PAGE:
“By the way, I’m hungry,” he said. “Could you make me something to eat?”
I was very happy to do so. I went to the kitchen and whipped up a good meal. When he finished eating, he took me into his arms, his embrace tender and reminiscent of the times we had it good.
“You’ve always been an amazing cook, Dubem,” he murmured.
I nodded in response.
“And God, you’re sweet in bed too, you must know that.” He’d bent his head to nibble at my ear, his breath hot against the side of my face.
I nodded again. My heart was full.
“The thing is I meant it when I said I’ve moved on. This guy I’m dating now – I’ve been chasing him for a year. I don’t just want anyone to get in the way. If you still want me, no problem. We can make it happen. But don’t call or text me. I’ll contact you. All you have to do is show up whenever I tell you to come.”
That painful something, the hard something shifted inside me again. I nodded a third time. It was better this way. It had to be.
So, when he turned my head around to connect my lips to his, I didn’t resist. His mouth tasted like the spice I used to cook his meal.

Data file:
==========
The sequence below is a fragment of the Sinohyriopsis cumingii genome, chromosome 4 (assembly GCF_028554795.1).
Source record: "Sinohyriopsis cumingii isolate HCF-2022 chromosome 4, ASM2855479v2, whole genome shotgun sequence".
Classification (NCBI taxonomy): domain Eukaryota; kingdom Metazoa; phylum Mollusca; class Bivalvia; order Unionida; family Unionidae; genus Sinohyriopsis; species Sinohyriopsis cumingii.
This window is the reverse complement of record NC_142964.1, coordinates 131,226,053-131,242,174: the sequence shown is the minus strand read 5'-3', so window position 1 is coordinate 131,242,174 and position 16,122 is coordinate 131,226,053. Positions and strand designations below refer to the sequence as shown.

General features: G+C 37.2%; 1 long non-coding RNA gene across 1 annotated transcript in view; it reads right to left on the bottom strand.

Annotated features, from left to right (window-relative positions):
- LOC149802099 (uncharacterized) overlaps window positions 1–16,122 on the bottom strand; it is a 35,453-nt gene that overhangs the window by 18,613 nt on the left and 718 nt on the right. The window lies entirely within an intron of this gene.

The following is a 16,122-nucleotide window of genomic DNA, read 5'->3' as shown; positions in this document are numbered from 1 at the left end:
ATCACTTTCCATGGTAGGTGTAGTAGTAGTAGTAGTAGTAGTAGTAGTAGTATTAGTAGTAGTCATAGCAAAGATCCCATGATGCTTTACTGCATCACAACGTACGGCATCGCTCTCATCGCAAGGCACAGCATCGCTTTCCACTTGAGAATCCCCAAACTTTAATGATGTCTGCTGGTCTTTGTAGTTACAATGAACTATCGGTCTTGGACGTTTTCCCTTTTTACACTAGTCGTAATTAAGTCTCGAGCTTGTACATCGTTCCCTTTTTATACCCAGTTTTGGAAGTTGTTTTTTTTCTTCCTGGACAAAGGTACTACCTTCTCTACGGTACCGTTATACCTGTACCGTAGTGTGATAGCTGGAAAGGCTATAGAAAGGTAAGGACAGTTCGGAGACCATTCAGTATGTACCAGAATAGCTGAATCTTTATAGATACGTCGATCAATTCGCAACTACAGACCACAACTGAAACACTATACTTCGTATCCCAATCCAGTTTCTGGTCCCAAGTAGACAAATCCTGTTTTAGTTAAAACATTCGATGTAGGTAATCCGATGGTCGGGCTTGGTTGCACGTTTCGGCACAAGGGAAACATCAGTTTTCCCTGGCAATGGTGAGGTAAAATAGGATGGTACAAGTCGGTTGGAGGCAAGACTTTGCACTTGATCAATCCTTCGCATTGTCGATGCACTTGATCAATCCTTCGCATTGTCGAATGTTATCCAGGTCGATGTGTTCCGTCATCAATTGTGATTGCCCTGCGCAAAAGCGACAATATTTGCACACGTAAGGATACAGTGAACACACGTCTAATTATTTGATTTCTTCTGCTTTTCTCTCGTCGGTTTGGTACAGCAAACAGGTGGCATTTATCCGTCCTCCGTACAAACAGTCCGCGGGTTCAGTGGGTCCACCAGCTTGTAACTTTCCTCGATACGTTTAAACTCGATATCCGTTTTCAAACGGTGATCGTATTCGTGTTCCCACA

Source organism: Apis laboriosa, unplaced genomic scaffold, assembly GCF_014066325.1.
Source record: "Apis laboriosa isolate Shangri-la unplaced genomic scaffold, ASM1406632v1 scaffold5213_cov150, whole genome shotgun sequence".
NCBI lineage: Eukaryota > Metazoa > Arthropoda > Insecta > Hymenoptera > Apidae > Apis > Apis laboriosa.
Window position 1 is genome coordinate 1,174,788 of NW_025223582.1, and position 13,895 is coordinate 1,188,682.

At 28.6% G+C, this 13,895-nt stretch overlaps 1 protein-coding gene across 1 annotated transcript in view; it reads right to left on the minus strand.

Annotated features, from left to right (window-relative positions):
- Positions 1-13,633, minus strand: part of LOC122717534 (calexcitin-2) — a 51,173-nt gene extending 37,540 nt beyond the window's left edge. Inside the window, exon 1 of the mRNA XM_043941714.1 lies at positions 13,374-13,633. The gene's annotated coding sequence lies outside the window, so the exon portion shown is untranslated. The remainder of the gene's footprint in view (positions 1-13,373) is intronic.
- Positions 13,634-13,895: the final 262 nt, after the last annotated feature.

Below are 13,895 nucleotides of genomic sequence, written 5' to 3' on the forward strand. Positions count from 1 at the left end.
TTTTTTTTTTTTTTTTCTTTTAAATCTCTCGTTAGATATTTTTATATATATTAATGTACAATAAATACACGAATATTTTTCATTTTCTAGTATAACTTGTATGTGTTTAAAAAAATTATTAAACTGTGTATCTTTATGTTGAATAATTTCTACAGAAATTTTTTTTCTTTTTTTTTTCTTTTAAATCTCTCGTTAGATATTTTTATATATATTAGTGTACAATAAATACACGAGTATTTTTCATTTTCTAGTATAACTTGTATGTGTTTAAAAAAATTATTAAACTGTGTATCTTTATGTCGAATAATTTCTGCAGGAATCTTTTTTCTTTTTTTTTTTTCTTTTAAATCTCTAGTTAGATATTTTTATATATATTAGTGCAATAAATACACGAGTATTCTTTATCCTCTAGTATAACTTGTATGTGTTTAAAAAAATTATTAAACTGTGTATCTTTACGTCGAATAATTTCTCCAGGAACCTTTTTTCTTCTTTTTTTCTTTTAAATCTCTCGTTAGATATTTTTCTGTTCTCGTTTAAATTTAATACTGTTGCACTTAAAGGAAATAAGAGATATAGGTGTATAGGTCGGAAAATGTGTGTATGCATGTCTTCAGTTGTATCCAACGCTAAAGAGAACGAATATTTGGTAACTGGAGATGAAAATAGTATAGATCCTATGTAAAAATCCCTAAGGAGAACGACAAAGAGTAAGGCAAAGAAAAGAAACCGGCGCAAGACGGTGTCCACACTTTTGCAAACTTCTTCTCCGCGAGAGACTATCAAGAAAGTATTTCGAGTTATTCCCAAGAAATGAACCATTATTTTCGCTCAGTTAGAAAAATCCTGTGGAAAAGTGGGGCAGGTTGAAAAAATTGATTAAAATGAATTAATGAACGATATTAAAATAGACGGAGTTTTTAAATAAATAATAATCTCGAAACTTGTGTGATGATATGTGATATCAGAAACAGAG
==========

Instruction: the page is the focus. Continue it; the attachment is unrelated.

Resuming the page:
“Please me!” he commanded gruffly.
And I did. My lips found his wide, black nipples and I longingly sucked on them, one after the other. Then I traced my tongue down to his flat hairy torso, till it found the shaft of his manhood. It smelt of soap and sweat. I nibbled at it first, then I devoured hungrily, till it was hard and erect. My tongue slid down his legs till it found the opening between his buttocks. His legs jerked wide apart as I tongued him down there, finding the tiny opening behind and licking away. He groaned with crescendoing passion, and eventually, couldn’t take it anymore. He flung me to the bed and soon began thrusting ferociously away at my behind, fast and furious like a beast. His balls slapped the back of my thighs, and his muscled physique kept me steady and compressed. He was writhing. I was writhing, till we came in perfect harmony, our stifled screams echoing in unison.
“Dust we are and in it, we shall return,” the priest says over Odiola’s casket-bound body.
They found a knife buried in his chest. The suspect in his murder was unknown, a thief they said made away with his cash, laptop and phones. The police have reported that they are on the lookout for the stolen devices, through which they hope to find the culprit.